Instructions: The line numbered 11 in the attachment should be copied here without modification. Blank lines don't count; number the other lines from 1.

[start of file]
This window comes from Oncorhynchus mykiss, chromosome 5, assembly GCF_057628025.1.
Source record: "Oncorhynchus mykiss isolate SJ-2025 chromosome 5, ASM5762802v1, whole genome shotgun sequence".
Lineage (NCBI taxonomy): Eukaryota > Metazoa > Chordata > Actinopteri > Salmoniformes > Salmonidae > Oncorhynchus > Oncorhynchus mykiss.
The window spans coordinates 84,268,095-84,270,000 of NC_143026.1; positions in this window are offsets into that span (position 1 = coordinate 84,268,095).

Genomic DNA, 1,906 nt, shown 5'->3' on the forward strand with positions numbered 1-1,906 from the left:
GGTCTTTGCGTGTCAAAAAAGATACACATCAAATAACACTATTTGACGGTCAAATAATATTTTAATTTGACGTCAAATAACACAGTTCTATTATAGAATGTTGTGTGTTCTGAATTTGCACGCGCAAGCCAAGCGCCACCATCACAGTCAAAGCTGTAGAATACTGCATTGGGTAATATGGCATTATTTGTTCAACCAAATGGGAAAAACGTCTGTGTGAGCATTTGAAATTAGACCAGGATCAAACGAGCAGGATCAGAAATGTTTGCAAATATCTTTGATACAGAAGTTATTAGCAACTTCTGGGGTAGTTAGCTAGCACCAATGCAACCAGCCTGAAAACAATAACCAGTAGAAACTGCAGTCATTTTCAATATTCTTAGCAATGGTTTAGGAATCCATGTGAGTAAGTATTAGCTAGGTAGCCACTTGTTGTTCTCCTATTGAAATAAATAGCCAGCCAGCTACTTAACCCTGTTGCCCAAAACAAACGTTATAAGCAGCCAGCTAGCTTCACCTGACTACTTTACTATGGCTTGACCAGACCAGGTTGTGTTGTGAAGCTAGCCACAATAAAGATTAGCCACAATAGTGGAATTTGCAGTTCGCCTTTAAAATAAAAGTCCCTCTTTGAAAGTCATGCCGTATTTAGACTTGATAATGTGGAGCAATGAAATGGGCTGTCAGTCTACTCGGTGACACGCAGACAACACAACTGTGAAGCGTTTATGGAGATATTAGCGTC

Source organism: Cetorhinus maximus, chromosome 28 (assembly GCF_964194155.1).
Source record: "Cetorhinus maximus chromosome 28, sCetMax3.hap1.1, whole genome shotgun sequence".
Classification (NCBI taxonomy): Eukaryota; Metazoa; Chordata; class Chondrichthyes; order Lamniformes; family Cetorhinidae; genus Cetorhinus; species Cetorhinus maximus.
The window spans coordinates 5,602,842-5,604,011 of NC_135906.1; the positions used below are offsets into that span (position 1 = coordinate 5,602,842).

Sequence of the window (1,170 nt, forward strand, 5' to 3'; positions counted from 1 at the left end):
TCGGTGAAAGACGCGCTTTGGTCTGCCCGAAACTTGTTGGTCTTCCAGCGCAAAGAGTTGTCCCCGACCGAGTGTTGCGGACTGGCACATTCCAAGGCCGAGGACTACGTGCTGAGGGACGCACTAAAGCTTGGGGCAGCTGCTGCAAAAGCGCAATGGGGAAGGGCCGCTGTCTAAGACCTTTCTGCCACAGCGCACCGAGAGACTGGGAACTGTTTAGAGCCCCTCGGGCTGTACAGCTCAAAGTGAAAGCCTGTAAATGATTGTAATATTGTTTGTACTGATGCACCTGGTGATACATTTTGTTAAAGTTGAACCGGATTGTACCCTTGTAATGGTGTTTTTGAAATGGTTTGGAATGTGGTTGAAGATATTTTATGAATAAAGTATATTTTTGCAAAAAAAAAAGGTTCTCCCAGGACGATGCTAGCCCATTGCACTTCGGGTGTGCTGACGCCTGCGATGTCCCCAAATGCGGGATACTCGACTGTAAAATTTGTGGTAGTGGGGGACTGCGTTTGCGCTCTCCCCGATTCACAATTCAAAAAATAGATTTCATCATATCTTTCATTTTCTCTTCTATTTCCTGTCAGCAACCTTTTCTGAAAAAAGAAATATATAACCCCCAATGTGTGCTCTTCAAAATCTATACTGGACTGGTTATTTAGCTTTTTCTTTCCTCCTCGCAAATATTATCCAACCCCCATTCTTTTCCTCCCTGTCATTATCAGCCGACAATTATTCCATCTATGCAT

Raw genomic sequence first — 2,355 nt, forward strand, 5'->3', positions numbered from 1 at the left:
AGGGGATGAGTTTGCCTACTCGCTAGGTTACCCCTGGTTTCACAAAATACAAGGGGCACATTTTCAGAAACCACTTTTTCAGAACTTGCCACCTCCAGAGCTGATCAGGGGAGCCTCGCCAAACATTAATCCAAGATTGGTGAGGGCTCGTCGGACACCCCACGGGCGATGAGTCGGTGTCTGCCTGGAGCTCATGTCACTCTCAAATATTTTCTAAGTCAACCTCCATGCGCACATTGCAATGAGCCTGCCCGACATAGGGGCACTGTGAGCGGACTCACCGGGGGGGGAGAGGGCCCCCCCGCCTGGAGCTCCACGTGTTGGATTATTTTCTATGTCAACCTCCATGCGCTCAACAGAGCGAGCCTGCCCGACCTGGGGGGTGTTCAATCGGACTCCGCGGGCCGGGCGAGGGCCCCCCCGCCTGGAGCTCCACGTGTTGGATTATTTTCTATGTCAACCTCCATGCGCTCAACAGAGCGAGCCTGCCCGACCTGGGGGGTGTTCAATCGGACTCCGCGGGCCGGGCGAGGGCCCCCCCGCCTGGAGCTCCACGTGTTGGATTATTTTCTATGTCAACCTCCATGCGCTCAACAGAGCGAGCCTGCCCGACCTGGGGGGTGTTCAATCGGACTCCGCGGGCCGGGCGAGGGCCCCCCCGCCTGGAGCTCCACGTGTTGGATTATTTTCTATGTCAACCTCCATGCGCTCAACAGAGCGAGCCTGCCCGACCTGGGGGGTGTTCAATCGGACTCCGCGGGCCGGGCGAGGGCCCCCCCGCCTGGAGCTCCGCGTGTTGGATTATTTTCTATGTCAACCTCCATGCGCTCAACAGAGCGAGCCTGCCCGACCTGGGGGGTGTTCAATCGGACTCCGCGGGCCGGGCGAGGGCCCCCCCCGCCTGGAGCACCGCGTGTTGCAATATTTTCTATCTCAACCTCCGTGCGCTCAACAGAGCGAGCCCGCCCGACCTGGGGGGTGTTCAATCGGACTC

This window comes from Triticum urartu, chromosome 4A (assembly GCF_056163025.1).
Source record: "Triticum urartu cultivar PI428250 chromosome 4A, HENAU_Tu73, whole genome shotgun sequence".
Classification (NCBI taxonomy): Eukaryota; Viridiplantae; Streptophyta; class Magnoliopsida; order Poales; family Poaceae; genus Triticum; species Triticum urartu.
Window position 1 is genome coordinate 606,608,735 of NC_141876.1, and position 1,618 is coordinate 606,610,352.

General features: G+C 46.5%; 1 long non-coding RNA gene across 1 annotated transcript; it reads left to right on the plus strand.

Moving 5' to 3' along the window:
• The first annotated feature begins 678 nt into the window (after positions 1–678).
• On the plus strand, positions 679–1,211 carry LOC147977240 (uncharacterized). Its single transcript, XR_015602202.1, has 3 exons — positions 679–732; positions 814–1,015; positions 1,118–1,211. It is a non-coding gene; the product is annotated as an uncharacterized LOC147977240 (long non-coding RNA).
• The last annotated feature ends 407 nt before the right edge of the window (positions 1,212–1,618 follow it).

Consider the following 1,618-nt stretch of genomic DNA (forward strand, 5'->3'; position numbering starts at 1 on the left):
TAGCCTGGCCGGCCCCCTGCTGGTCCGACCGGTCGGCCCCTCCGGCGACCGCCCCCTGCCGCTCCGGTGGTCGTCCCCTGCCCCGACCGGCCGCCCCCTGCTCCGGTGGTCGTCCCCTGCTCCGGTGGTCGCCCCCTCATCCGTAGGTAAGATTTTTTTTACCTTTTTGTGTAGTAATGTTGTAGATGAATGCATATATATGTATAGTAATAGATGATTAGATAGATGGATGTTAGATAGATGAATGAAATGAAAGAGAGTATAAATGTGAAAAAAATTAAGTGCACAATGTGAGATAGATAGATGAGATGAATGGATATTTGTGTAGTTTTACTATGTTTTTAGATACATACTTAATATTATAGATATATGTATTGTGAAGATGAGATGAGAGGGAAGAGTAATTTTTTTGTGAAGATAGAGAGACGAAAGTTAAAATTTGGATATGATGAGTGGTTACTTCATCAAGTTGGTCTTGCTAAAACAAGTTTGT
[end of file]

Sequence of the window (1,170 nt, forward strand, 5' to 3'; positions counted from 1 at the left end):